NASA's Mars Reconnaissance Orbiter is keeping an eye on Mars' weather with MARCI; their latest report is of "tumultuous" weather across Mars, where "dust storm activity once again picked up with full force." Somehow, Opportunity doesn't see much of this action, and had only "partially cloudy skies." As always, check in on the latest captioned image releases from HiRISE for your dose of spectacular photos. Here's one that reveals new gullies on dark sand dunes.
NASA's Mars Odyssey is now the longest-lived spacecraft ever to operate at Mars. You can see the latest from its THEMIS instrument here. I am always a sucker for images from Mars' outflow valleys, like this one showing part of Kasei Vallis. The valles speak of amazingly violent events that seem like they happened yesterday; but zoom in on them and you see impact craters and sand dunes everywhere, which tell you how very, very long ago the outflows happened.
In the Asteroid Belt:
NASA's Dawn spacecraft is now in Low Altitude Mapping Orbit, averaging 210 kilometers' elevation. According to the recent Mission Status Reports, the spacecraft is now in a fairly repetitive phase of the mission, gathering neutron data, doing routine radio tracking, and performing hih-resolution imaging. The most recent images of the day have been a nice series showing photos and topography of named craters, but they took a break on December 13 and will resume daily image releases on January 8. Here's a timeline summarizing the Vesta phase of the Dawn mission. Once the Low-Altitude Mapping Orbit phase is complete, Dawn will raise its orbit to a second High-Altitude Mapping Orbit phase. By next summer, Dawn will be able to see the north polar areas of Vesta that were in winter darkness during the previous mapping cycle. And in July, Dawn will depart Vesta for Ceres, which it will reach in early 2015..
The NASA-ESA-ASI Cassini spacecraft has recently begin its Rev 159. For all of 2011, Cassini has been orbiting in Saturn's equatorial plane, which has permitted numerous encounters with Saturn's mid-sized icy moons. That continues as 2012 opens; three targeted flybys of Titan in January and February will set up three consecutive super-ultra-close targeted flybys of Enceladus at altitudes of about 75 kilometers in March, April, and May. Then, on May 22, a targeted flyby of Titan will kick Cassini into an inclined orbit. Through the rest of 2012 and all of 2013, it'll spend most of its time over the southern, unlit face of Saturn's rings. No further targeted flybys of mid-sized moons are planned for 2012, but there will be five more flybys of Titan. To see what Cassini's doing when, check out my long and detailed page on Cassini's tour of the Saturn sytem, and look to the Looking Ahead page for more detailed information.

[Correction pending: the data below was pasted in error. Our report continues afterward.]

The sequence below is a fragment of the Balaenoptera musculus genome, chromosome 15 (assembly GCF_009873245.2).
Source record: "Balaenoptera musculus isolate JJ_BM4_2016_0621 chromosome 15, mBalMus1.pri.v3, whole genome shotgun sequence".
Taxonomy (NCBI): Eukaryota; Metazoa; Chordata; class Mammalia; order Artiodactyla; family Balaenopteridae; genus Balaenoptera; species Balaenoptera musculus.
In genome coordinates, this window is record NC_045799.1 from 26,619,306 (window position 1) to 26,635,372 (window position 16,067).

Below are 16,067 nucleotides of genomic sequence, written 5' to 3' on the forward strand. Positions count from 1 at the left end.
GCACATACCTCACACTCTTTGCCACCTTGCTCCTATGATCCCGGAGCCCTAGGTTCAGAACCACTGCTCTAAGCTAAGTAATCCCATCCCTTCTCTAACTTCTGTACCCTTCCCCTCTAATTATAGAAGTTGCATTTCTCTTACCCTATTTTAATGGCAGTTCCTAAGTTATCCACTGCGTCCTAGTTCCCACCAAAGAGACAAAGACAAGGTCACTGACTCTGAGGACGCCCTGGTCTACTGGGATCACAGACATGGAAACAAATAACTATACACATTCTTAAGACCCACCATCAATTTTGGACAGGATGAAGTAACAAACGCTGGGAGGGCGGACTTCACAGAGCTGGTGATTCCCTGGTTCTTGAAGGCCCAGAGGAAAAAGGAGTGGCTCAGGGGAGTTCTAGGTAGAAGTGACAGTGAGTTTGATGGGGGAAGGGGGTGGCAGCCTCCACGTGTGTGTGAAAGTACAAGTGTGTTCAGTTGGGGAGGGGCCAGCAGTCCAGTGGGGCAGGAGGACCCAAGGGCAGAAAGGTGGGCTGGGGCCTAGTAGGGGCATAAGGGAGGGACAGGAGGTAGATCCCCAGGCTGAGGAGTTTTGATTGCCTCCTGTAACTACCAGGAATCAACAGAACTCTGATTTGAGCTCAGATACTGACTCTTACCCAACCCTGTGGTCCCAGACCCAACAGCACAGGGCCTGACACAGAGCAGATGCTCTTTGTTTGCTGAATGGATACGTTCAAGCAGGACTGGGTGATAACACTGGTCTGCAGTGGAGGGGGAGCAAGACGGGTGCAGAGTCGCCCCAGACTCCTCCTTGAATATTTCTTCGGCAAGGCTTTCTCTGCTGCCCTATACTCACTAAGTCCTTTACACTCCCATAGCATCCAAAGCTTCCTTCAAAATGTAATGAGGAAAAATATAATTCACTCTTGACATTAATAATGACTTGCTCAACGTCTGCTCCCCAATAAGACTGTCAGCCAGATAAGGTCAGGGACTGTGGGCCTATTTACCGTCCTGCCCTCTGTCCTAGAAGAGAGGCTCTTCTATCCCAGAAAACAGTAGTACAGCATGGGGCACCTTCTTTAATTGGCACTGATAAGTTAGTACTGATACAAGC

Cruising from here to there:
NASA's New Horizons has 10.35 AU to go to reach Pluto. There are 1292 days left until Pluto closest approach. It's on course for a January to July 2015 encounter with the Pluto and Charon system. In the meantime, the search continues for New Horizons' future Kuiper belt target(s); go to icehunters.org to help them with their search!
Juno spacecraft is outbound from the Sun. Informal status updates get posted to its Twitter feed. Last month it passed Mars' orbital distance from the Sun; it'll go well beyond Mars' orbit before it heads sunward again. An Earth flyby in August 2013 will send it on to a July 2016 Jupiter arrival.
This month will probably be the last for Phobos-Grunt, as its orbit is decaying and recovery efforts have ended. Current estimates put its reentry on about January 16, but that date will likely shift. Follow @PhG_Reentry on Twitter for the latest news. If Phobos-Grunt's reentry is observed (which is a big "if"), it's distinctly possible that our Phobos LIFE experiment would survive the fall, encased inside the Phobos sample return capsule.
NASA's Curiosity, or Mars Science Laboratory rover, is now 152 million kilometers from Mars. Curiosity will be landing in Gale crater on August 6, 2012, just after 5:00 UTC (August 5, after 10:00 p.m. here in Los Angeles). On Mars, it will be in the midafternoon of a late winter day in the southern hemisphere at the landing site at 4.49°S, 137.42°E. Its nominal mission will last one year but it should go on much longer.
Deep Impact is in solar orbit, awaiting further instructions for a possible second mission extension. But a course has been set for a possible January 2020(!) encounter with near-Earth object 163249 (2002 GT).
JAXA's Akatsuki is now in solar orbit, on its long cruise to a second encounter with Venus.
JAXA's IKAROS flew past Venus in December and has been operating successfully since May 21, 2010. According tot he IKAROS blog it was last heard from on December 24; a December 29 communication attempt did not succeed. It is getting much harder for Earth to pick up its faint signals, and will soon run out of maneuvering fuel.
ESA's Rosetta is now on the final, long leg of its cruise to its target comet. It's been placed into hibernation and will not communicate with Earth again until January 2014. The next object it'll encounter will be its goal, comet 67/P Churyumov-Gerasimenko; rendezvous is set for May 2014.
The International Cometary Explorer remains on course for a return visit to Earth in 2014. When it does, ICE can be returned to a Sun-Earth L1 halo orbit, or can use multiple Earth swingbys to encounter Comet Wirtanen during its near-Earth apparition in December 2018.
Finally, NASA's Voyager 1 and 2 spacecraft are still going strong. Follow the current position of both using the NASAVoyager2 twitter feed. (This is not an official NASA account, but it's the one with the most information.)